5. Pharmacological properties
5.1 Pharmacodynamic properties

Analgesic, ATC code: N02AX02

Tramadol is a centrally acting analgesic which possesses opioid agonist properties. Tramadol consists of two enantiomers, the (+)-isomer is predominantly active as an opioid with preferential activity for the μ-receptor. The (-)-isomer potentiates the analgesic effect of the (+)-isomer and is active as an inhibitor of noradrenaline and serotonin uptake thereby modifying the transmission of pain impulses.

Tramadol also has an antitussive action. At the recommended dosages, the effects of tramadol given orally on the respiratory and cardiovascular systems appear to be clinically insignificant. The potency of tramadol is reported to be 1/10 to 1/6 of morphine.

Paediatric population

Effects of enteral and parenteral administration of tramadol have been investigated in clinical trials involving more than 2000 paediatric patients ranging in age from neonate to 17 years of age. The indications for pain treatment studied in those trials included pain after surgery (mainly abdominal), after surgical tooth extractions, due to fractures, burns and traumas as well as other painful conditions likely to require analgesic treatment for at least 7 days.

At single doses of up to 2mg/kg or multiple doses of up to 8mg/kg per day (to a maximum of 400mg per day) efficacy of tramadol was found to be superior to placebo, and superior or equal to paracetamol, nalbuphine, pethidine or low dose morphine. The conducted trials confirmed the efficacy of tramadol. The safety profile of tramadol was similar in adult and paediatric patients older that 1 year (see section 4.2).

5.2 Pharmacokinetic properties

a) General

The mean absolute bioavailability after intramuscular administration was found to be 100%.

The distribution of tramadol following intravenous administration is rapid and in two phases with different half-lives of 0.31 + 0.17 hours (initial rapid phase) and 1.7 + 0.4 hours (slower phase) respectively.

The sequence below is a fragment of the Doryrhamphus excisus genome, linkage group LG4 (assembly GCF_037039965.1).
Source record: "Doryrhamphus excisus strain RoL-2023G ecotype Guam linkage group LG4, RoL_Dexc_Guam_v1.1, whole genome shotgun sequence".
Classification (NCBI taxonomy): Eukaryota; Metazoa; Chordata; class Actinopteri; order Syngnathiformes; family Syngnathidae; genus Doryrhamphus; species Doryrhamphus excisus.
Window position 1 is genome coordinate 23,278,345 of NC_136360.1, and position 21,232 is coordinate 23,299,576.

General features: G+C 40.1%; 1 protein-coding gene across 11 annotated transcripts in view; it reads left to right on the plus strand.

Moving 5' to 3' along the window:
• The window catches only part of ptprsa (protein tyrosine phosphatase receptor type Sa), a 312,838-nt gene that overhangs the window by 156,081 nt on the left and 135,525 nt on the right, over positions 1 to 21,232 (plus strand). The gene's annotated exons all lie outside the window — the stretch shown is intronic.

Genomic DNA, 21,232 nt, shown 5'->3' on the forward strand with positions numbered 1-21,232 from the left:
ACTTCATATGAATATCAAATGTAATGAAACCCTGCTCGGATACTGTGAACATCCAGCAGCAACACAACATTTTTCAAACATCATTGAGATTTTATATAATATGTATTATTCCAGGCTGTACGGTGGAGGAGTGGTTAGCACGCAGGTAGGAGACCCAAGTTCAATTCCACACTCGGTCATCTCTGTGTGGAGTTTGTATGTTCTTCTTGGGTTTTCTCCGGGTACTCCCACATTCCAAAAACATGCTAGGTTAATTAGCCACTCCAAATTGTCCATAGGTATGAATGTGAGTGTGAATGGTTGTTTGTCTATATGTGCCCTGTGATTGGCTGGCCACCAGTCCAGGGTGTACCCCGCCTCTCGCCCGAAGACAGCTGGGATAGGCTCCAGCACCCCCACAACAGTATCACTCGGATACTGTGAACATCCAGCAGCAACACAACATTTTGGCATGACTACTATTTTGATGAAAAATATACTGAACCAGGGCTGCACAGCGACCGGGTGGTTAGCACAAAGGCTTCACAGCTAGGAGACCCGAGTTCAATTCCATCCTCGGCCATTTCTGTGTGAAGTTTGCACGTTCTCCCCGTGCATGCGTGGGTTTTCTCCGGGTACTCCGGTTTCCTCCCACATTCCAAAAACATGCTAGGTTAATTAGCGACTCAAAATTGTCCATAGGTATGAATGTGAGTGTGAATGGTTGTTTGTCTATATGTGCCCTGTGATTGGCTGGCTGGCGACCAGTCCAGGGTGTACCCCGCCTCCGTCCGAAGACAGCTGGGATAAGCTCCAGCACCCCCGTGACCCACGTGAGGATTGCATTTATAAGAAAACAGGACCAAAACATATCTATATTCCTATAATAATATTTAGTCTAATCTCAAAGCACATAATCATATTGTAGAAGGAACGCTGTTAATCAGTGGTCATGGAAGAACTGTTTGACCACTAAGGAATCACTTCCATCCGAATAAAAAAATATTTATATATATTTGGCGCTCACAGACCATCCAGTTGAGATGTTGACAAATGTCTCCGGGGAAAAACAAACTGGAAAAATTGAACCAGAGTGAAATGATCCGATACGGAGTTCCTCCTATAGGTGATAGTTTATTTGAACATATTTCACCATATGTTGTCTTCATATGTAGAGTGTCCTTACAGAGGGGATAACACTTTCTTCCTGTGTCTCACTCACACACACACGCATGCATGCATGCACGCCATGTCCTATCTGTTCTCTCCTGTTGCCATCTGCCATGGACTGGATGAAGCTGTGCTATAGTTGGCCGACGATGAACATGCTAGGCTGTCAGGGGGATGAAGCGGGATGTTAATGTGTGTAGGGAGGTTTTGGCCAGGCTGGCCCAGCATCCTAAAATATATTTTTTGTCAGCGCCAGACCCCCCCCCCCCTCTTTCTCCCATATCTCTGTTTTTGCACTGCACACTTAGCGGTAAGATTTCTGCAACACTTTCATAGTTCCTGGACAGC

After intravenous administration of 100 mg tramadol, the serum concentration was 613 + 221 ng/ml at 15 minutes post dosing and 409 + 79 ng/ml at 2 hours post dosing. Tramadol has a high tissue affinity with an apparent volume of distribution of 203 L after intravenous dosing in healthy volunteers.

Tramadol undergoes hepatic metabolism with approximately 85% of an intravenous dose being metabolised in young healthy volunteers. In humans tramadol is mainly metabolised by means of N- and O-demethylation and conjugation of the O-demethylation products with glucuronic acid. Only O-desmethyltramadol is pharmacologically active. There are considerable interindividual quantitative differences between the other metabolites. So far, eleven metabolites have been found in the urine. Animal experiments have shown that O-desmthyltramadol is more potent than the parent substance by the factor 2-4. Its half life t½β (6 healthy volunteers) is 7.9 h (range 5.4-9.6 h) and is approximately that of tramadol.

The inhibition of one or both cytochrome P450 isoenzymes, CYP3A4 and CYP2D6 involved in the biotransformation of tramadol, may affect the plasma concentration of tramadol or its active metabolite.

Tramadol is essentially excreted via the kidneys. The mean elimination half-life of tramadol following intravenous administration is 5-6 hours. Total clearance of tramadol was 28.0 L/h following intravenous administration.

b) Characteristics in patients